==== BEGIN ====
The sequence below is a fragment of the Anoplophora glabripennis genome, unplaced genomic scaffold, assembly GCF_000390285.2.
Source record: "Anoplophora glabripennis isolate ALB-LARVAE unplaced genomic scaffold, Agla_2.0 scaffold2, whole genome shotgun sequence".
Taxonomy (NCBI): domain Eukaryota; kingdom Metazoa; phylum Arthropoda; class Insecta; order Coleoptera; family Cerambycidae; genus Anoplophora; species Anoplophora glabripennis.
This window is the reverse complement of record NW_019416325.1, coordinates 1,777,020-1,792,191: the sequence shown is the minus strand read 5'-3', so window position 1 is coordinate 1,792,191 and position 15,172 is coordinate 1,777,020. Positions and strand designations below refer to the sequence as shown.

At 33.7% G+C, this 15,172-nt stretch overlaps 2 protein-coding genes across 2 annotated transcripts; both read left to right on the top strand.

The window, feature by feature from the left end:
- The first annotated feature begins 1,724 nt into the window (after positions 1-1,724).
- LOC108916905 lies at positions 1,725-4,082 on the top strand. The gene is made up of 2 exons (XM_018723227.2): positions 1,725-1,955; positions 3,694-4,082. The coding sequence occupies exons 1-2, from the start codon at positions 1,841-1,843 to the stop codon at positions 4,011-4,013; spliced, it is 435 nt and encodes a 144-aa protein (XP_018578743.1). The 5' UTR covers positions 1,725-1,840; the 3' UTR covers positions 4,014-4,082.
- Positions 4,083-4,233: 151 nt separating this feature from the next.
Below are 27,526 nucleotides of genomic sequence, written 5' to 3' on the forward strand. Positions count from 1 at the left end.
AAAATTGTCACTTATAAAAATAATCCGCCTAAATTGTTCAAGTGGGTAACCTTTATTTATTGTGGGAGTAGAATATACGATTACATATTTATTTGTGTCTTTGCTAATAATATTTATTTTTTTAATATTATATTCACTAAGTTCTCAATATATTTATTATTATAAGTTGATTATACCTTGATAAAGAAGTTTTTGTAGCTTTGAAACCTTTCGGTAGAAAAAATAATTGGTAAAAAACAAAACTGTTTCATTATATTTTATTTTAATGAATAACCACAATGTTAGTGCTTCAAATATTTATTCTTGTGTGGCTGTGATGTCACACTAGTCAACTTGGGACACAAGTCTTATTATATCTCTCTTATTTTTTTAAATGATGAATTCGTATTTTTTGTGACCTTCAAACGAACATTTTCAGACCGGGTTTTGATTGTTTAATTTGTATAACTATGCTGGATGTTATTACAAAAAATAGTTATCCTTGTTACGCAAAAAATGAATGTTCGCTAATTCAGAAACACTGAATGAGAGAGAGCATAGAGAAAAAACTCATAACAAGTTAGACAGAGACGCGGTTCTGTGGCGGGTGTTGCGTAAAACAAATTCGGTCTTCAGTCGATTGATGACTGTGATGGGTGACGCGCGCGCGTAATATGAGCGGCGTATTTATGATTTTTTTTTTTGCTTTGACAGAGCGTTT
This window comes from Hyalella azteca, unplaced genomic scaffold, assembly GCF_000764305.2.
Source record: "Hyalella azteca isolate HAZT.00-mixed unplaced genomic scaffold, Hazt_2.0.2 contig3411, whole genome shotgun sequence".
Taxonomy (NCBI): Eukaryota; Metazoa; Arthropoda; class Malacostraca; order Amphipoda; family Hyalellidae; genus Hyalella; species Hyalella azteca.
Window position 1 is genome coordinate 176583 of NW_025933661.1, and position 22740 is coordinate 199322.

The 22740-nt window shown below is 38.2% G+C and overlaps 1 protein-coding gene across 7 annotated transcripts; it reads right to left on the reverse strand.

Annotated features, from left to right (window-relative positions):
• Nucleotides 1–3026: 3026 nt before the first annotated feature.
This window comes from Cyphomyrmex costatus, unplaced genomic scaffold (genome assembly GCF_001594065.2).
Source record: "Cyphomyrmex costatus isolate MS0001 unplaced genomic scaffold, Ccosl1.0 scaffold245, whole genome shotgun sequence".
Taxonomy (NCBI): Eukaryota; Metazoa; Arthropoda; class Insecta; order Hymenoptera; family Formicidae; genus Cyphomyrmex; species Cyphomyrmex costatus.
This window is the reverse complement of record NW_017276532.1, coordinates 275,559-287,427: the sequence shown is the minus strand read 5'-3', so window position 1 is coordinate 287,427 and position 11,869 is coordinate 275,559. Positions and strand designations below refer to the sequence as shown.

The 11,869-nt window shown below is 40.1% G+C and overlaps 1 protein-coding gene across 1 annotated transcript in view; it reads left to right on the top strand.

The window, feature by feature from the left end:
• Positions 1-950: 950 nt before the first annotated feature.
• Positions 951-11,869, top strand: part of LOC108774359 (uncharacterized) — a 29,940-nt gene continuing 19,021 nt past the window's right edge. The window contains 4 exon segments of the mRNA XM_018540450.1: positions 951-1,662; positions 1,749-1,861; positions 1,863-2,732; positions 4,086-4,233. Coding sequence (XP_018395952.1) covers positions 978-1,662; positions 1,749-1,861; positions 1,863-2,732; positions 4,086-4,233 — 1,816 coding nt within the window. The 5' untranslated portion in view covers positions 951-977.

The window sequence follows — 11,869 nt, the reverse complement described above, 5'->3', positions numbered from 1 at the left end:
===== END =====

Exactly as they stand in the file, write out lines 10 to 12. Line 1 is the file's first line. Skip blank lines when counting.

Below are 27,526 nucleotides of genomic sequence, written 5' to 3' on the forward strand. Positions count from 1 at the left end.
AAAATTGTCACTTATAAAAATAATCCGCCTAAATTGTTCAAGTGGGTAACCTTTATTTATTGTGGGAGTAGAATATACGATTACATATTTATTTGTGTCTTTGCTAATAATATTTATTTTTTTAATATTATATTCACTAAGTTCTCAATATATTTATTATTATAAGTTGATTATACCTTGATAAAGAAGTTTTTGTAGCTTTGAAACCTTTCGGTAGAAAAAATAATTGGTAAAAAACAAAACTGTTTCATTATATTTTATTTTAATGAATAACCACAATGTTAGTGCTTCAAATATTTATTCTTGTGTGGCTGTGATGTCACACTAGTCAACTTGGGACACAAGTCTTATTATATCTCTCTTATTTTTTTAAATGATGAATTCGTATTTTTTGTGACCTTCAAACGAACATTTTCAGACCGGGTTTTGATTGTTTAATTTGTATAACTATGCTGGATGTTATTACAAAAAATAGTTATCCTTGTTACGCAAAAAATGAATGTTCGCTAATTCAGAAACACTGAATGAGAGAGAGCATAGAGAAAAAACTCATAACAAGTTAGACAGAGACGCGGTTCTGTGGCGGGTGTTGCGTAAAACAAATTCGGTCTTCAGTCGATTGATGACTGTGATGGGTGACGCGCGCGCGTAATATGAGCGGCGTATTTATGATTTTTTTTTTTGCTTTGACAGAGCGTTT
This window comes from Hyalella azteca, unplaced genomic scaffold, assembly GCF_000764305.2.